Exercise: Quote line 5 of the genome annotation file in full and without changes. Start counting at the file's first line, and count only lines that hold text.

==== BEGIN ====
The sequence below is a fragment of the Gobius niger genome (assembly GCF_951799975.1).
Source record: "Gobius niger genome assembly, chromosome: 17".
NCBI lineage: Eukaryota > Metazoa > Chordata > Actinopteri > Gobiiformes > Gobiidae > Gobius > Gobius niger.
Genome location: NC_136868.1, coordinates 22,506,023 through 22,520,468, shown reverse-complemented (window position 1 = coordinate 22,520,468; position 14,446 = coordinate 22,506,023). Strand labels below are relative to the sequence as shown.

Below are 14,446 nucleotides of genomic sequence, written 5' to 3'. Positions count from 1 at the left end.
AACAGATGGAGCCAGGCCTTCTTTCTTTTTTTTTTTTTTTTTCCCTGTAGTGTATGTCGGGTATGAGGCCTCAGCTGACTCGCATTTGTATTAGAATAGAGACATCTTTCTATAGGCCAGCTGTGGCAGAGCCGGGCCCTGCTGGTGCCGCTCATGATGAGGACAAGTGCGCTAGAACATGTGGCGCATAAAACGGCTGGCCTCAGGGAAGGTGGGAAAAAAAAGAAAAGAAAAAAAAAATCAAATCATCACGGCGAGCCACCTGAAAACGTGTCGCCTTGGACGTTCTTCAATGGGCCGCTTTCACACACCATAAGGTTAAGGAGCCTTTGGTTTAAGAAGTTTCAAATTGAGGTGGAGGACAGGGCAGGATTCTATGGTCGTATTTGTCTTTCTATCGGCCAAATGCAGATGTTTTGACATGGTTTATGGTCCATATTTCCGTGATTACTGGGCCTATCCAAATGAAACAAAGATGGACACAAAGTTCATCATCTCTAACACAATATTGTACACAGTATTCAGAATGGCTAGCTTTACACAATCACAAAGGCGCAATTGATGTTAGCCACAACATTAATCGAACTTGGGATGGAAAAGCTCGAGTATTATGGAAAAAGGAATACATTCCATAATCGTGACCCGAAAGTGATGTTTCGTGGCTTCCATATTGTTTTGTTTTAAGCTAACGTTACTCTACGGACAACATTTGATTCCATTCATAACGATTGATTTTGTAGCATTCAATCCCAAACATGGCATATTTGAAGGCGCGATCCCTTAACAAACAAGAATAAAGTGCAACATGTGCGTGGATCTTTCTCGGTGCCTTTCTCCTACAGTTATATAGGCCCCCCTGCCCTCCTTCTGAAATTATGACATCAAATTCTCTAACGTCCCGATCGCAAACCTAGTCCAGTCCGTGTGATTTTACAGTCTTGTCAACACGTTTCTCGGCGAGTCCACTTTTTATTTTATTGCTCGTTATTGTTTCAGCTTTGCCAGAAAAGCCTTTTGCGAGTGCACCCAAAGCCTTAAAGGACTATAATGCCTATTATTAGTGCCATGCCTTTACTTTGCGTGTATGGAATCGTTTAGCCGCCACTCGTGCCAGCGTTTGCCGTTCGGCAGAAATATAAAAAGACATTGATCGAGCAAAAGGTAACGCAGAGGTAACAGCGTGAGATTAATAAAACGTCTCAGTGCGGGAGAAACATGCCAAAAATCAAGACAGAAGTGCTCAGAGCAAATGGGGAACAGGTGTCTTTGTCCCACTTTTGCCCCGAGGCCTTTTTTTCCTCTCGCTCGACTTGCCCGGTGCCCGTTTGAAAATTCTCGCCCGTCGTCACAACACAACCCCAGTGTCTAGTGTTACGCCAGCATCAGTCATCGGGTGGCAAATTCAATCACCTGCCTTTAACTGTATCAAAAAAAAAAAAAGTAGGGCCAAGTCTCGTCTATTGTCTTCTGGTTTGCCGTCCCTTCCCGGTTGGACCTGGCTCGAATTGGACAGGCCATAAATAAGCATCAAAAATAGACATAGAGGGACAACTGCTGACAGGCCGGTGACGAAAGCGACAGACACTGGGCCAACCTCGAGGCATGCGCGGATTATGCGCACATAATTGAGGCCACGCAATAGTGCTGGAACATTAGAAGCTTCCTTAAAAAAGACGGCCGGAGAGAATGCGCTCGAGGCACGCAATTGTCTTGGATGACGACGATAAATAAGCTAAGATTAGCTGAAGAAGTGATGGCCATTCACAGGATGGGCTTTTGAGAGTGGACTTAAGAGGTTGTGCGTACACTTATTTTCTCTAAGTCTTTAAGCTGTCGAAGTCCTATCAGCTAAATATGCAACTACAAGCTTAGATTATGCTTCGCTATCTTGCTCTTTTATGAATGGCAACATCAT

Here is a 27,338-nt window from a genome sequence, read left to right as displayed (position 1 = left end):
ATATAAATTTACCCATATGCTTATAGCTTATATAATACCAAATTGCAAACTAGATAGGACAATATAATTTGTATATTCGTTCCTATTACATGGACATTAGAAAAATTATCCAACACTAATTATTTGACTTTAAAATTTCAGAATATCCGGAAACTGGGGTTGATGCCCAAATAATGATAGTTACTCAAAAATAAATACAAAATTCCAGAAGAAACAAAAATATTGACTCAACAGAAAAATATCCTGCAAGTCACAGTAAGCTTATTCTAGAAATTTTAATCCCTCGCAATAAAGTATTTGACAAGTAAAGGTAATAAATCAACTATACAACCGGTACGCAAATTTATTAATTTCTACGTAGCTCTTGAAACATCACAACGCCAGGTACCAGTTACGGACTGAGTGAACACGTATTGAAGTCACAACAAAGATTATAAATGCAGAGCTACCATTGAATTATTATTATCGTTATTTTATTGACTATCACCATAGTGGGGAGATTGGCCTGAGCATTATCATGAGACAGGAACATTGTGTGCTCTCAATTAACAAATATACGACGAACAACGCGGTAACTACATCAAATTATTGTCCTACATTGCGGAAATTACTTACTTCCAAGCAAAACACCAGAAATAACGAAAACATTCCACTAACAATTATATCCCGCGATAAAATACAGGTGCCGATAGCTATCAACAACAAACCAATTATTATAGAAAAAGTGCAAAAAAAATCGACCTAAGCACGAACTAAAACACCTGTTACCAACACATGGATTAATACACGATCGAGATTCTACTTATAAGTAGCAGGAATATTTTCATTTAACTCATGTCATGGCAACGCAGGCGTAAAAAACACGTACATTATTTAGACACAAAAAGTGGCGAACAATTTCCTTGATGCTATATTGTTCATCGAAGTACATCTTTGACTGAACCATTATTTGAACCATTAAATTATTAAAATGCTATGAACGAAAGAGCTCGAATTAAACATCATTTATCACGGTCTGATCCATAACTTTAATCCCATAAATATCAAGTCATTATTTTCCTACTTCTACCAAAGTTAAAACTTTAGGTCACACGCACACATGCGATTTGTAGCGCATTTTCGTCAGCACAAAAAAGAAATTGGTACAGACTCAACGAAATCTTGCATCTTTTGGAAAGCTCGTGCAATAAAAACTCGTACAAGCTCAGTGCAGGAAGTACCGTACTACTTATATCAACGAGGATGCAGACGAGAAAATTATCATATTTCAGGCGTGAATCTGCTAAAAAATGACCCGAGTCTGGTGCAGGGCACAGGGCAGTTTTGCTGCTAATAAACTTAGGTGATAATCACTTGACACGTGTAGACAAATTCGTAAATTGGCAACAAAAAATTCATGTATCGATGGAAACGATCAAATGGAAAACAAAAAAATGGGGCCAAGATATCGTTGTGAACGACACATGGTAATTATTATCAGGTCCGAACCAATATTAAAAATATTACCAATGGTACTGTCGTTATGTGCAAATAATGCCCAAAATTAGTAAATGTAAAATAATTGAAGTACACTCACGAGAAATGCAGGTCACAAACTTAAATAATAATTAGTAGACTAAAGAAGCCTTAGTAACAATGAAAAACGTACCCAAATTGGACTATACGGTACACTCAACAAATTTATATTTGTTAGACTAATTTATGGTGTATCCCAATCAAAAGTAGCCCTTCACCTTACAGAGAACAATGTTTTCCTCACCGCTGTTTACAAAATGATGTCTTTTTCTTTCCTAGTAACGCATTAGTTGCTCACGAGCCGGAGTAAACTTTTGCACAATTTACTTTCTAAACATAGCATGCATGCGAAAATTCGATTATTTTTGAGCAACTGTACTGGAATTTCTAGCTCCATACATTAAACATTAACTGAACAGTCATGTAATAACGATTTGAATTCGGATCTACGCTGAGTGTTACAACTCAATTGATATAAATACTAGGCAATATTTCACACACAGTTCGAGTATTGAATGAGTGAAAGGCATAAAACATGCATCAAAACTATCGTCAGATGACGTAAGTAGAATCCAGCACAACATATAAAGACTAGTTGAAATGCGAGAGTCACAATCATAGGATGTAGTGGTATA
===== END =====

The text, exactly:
Below are 14,446 nucleotides of genomic sequence, written 5' to 3'. Positions count from 1 at the left end.